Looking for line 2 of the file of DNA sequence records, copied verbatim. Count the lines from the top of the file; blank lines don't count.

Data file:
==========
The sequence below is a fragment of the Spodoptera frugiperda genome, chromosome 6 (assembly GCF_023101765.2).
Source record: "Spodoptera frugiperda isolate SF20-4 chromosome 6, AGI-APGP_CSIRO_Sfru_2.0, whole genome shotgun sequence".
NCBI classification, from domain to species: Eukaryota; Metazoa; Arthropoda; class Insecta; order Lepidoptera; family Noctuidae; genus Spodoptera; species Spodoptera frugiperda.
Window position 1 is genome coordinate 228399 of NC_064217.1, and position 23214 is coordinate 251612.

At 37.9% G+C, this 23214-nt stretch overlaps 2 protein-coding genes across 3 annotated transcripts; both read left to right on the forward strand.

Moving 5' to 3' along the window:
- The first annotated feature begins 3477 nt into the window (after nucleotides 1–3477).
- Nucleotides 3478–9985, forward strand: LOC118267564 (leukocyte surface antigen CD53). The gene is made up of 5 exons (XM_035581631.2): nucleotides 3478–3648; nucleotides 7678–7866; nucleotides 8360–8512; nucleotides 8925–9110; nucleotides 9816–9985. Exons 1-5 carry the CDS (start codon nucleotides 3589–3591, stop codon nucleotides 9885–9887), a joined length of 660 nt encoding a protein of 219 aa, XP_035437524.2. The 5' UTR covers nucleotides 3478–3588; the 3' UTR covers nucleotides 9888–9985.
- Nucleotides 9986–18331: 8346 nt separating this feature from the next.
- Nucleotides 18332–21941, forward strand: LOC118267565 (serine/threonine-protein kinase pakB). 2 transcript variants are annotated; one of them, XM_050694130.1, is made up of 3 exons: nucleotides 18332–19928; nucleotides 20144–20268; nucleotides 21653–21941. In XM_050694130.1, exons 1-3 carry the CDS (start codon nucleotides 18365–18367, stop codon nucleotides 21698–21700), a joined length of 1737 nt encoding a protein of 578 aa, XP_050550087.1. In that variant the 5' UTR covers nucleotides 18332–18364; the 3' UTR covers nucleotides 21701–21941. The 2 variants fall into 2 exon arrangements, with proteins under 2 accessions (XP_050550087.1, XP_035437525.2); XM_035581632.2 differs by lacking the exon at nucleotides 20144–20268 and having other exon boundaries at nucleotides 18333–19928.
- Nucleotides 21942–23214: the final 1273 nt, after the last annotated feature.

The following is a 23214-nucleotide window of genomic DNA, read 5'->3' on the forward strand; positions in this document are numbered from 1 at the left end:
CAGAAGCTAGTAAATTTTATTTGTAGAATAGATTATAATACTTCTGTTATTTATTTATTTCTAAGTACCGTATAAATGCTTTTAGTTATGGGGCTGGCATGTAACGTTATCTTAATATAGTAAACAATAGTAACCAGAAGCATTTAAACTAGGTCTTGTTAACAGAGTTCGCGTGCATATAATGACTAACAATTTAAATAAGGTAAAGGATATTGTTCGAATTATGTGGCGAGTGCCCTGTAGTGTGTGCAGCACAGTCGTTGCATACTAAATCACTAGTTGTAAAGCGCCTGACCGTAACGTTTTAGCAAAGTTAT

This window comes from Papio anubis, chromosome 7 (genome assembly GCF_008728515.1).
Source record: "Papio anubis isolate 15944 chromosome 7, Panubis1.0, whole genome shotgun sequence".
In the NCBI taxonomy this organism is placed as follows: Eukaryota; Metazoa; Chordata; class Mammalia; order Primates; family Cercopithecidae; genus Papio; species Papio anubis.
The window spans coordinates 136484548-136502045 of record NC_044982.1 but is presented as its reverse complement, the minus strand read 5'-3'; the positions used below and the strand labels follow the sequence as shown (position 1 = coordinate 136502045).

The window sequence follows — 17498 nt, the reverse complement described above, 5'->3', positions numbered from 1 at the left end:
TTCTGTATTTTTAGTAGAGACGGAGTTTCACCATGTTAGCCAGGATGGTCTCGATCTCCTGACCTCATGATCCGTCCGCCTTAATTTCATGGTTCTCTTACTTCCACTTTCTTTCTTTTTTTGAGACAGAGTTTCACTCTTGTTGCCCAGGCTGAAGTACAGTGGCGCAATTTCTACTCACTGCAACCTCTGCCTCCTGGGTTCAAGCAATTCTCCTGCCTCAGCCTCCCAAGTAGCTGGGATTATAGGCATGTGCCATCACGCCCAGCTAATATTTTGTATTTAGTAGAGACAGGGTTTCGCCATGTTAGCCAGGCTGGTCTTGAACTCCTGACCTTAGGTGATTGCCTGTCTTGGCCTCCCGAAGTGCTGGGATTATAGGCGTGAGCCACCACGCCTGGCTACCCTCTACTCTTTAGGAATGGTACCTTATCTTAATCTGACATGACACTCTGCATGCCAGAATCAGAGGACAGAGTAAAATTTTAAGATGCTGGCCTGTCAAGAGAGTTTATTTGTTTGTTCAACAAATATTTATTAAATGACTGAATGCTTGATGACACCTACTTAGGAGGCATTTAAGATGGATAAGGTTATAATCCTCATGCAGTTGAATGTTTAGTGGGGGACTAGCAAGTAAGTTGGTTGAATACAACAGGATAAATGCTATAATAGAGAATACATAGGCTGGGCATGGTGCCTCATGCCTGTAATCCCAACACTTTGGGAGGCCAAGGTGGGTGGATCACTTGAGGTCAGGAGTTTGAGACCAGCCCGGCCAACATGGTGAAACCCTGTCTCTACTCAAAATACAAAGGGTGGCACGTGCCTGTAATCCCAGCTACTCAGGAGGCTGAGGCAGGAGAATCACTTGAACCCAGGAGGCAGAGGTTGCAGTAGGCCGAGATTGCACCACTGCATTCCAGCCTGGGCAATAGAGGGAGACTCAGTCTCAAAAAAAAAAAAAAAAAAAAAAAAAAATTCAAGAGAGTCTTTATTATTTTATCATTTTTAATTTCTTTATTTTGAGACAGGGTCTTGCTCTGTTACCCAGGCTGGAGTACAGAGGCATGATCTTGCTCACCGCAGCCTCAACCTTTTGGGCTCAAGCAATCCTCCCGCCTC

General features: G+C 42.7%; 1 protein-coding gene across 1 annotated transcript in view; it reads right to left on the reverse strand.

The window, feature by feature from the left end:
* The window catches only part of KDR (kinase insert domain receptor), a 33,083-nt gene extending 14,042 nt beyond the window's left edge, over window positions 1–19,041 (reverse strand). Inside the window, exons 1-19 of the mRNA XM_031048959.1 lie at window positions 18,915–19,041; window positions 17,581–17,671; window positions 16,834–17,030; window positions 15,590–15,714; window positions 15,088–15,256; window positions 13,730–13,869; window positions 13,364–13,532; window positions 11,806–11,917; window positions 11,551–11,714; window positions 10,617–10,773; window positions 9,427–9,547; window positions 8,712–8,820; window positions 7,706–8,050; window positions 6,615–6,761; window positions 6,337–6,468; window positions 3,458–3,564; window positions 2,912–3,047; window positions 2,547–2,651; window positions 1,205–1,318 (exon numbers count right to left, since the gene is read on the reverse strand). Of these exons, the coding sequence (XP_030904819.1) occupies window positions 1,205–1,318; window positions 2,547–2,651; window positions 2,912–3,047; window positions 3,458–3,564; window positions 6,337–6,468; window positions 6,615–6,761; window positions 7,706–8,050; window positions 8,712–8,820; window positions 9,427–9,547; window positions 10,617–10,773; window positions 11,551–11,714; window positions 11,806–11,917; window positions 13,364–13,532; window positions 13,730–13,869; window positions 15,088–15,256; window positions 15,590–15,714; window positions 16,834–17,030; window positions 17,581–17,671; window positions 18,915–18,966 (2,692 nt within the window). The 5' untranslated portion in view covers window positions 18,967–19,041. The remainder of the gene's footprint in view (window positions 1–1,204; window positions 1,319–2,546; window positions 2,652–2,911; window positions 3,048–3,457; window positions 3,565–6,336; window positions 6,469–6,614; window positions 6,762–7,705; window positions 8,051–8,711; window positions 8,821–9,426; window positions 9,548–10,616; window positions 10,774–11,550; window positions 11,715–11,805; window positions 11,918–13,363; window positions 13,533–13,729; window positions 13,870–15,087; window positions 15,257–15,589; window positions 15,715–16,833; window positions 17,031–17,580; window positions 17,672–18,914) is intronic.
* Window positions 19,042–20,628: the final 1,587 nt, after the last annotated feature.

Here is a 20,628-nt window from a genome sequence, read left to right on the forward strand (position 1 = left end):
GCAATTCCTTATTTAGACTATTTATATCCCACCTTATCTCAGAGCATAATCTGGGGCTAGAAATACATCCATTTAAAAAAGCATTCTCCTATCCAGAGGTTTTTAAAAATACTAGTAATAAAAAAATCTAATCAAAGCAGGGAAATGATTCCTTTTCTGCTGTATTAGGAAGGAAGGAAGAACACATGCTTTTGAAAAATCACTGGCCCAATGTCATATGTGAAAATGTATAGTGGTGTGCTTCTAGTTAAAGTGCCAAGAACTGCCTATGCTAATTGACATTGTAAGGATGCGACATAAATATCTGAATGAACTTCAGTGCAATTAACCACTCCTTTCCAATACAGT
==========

Source record: "Spodoptera frugiperda isolate SF20-4 chromosome 6, AGI-APGP_CSIRO_Sfru_2.0, whole genome shotgun sequence".